Cindy Tansin is author of the book Lead With Your Heart and the Rest will Follow. Her expertise is in developing strong thought leaders and community advocates. She is an author, speaker, writer, consultant, and coach who teaches personal and professional development. Follow her at www.cindytansin.com.

Eyes Up: Breaking the Worry Habit
You see it in the eyes.

During the middle of my workday, the light filters through my office window just right, highlighting my clients’ faces.

And it’s easy to be fooled at first. Well put together. Decked out. Hair done just right. Good shoes. Maybe a North Face. The whole deal. Fresh from afar.

But the eyes, they often tell a very different story. And the story I see recently is worry. I see way too many worried eyes. I see them in 50-year-olds, and I see them in 15-year-olds. Weary, worried eyes.

Sometimes there’s an issue that carries an element of immediacy. There’s justified worry there. But far more often, the eyes carry a more permanent worry, more persistent, heavy and diffuse.

And lest you think I’m working with a skewed crowd, specifically those in therapy, I’ve been paying attention outside this room as well. And I see the unmistakable heavy brow of worry on the street, in adjacent cars, in lines at Starbuck’s or 7-11.

At times, I see worry in the mirror.

I used to think that worry was reserved for the future. But sometimes, I find, the worry is about the past. I worked recently with a man coming to terms with some trauma from childhood he’s carried in the recesses of his mind for well over a decade. Another client is haunted by the untimely death of her mother several years back. Though what happened has happened, their eyes read worry.

We worry about the future as well. We lose ourselves in the pragmatic, long-term, retirement-savings, colonoscopy, bi-focal worries, to be sure. I suppose there’s a certain survival-instinct-based utility to these.

Other times, we invite worry, eschewing all boundaries, and allowing the woes of anyone we hear about to become the basis of our personal concern.

Some guy you don’t know, but know of, has cancer. New worry.

That lady just one block over lost her job. New worry.

A plane disappeared on the other side of the planet. New worry.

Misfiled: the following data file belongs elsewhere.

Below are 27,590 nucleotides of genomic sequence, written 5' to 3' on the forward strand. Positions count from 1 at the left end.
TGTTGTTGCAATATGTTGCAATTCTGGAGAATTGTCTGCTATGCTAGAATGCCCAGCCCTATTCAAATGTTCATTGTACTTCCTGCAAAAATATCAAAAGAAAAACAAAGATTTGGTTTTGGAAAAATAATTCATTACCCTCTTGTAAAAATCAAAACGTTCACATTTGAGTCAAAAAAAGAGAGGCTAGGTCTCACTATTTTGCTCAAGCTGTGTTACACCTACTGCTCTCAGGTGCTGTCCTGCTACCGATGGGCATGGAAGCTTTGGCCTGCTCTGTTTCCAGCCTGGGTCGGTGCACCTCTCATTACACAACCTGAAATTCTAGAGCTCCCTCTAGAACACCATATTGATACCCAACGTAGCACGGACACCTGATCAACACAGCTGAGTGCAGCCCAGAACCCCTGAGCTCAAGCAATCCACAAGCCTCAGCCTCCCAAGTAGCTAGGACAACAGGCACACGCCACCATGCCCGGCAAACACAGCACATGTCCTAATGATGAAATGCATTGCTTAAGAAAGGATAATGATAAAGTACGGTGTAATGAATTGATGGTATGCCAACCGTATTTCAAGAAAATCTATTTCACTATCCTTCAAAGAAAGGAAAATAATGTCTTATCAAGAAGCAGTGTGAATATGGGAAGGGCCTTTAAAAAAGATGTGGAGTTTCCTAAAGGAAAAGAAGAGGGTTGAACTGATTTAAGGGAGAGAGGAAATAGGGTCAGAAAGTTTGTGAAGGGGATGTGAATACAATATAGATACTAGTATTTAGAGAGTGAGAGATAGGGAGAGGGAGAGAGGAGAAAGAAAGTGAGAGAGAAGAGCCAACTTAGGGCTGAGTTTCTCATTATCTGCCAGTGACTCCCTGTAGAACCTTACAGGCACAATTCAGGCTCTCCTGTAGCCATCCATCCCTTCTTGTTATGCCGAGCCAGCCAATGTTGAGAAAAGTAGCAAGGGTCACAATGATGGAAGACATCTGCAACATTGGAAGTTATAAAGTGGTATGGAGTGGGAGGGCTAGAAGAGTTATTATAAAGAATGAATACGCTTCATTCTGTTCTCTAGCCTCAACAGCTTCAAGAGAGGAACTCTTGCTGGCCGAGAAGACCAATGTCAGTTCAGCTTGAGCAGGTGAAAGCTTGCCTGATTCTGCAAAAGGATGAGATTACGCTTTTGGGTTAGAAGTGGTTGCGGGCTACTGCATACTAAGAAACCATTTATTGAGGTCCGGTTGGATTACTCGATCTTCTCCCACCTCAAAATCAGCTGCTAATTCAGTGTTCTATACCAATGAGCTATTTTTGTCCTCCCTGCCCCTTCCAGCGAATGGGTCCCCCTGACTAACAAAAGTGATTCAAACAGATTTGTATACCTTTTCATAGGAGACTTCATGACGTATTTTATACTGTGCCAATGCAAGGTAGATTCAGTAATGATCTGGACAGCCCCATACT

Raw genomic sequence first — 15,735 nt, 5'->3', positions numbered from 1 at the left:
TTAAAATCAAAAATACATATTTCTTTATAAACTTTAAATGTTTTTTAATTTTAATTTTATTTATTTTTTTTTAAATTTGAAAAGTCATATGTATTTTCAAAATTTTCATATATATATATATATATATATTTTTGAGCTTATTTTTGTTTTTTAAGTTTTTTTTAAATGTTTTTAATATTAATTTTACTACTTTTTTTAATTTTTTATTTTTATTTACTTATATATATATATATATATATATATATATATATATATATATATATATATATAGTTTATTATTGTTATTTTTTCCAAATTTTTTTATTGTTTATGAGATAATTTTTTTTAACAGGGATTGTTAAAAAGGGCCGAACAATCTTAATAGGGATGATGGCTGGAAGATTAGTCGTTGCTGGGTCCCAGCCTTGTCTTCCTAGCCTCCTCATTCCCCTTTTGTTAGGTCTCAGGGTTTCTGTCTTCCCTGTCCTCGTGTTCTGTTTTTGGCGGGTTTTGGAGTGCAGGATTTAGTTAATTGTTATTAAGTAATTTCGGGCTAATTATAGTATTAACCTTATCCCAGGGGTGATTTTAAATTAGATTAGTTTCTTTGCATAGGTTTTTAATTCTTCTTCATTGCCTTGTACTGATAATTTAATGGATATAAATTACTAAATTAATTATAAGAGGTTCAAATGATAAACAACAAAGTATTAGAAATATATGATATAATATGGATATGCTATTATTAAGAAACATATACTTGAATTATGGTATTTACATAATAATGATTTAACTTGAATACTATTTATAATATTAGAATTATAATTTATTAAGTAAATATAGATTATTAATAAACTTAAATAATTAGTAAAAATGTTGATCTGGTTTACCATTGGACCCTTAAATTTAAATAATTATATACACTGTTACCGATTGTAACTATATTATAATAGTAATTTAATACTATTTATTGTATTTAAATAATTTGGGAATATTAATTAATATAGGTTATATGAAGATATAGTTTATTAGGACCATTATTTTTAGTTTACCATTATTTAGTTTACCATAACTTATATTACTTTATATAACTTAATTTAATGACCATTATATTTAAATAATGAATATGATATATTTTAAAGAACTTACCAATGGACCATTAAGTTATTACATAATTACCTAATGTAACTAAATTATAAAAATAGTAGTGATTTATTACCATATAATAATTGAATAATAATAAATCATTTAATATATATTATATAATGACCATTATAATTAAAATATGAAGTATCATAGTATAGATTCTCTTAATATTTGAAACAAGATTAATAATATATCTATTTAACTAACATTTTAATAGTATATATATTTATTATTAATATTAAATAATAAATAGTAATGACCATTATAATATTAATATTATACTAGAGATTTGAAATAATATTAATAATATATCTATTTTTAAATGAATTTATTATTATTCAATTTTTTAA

But we also worry more broadly, and I am finding that most of us cannot articulate the nature of our worry. For many, we worry that we’re going to be afraid. We worry about worry. Worry and fear become the muddy ruts of habit, our baseline before the day begins.

I suffer this myself sometimes. It happened about a week ago. I had a full slate of clients for the day. I am healthy. My wife and son are happy and thriving. Yet I woke up filled with dread. I carried worry through the morning.

Later that morning, something strange happened. I’ve been practicing therapy for 15 years, thousands of hours. I’ve heard the darkest confessions, and mitigated the harshest battles. Not much surprises me, or throws me off my game.

But this one woman came in, plopped down on the couch and said, “So, I want to know. How are you doing? Are you okay?”

In my experience, this protocol breach had never before taken place. I was flustered, and lost my composure, if only momentarily.

“Yes, I am. But I wasn’t until you asked.”

I am grateful for the question. It snapped me into awareness, and I realized I was white-knuckling another day. I let go, breathed, and took in the moment. It was unremarkable, but at least I didn’t miss it.

Though spring was approaching, it was not evident in the frigid air as I walked home that evening. But I stopped on a corner, breathed deeply, face to the sky, and took a moment to take a moment.

I felt present and appreciative. And really cold. But present feels better regardless.

One thing that’s abundantly clear to me: outside the immediate specter of crisis, we rarely worry about the present. If it’s Now, we’re just here, experiencing it. We feel what we feel. We may be bored in a meeting, inspired by someone’s story, in the zone on a court or amidst a project, or freezing on a chilly night.

But the heavy eyes I see suggest to me that the vast majority of us are husks of empty worry in the present, focusing on a past we can neither change nor retrieve, or a future that is not yet here, and worry does nothing to change.

Step in front of a mirror today, and look into your own eyes. Do you see worry? If so, you need more Now, and less Then.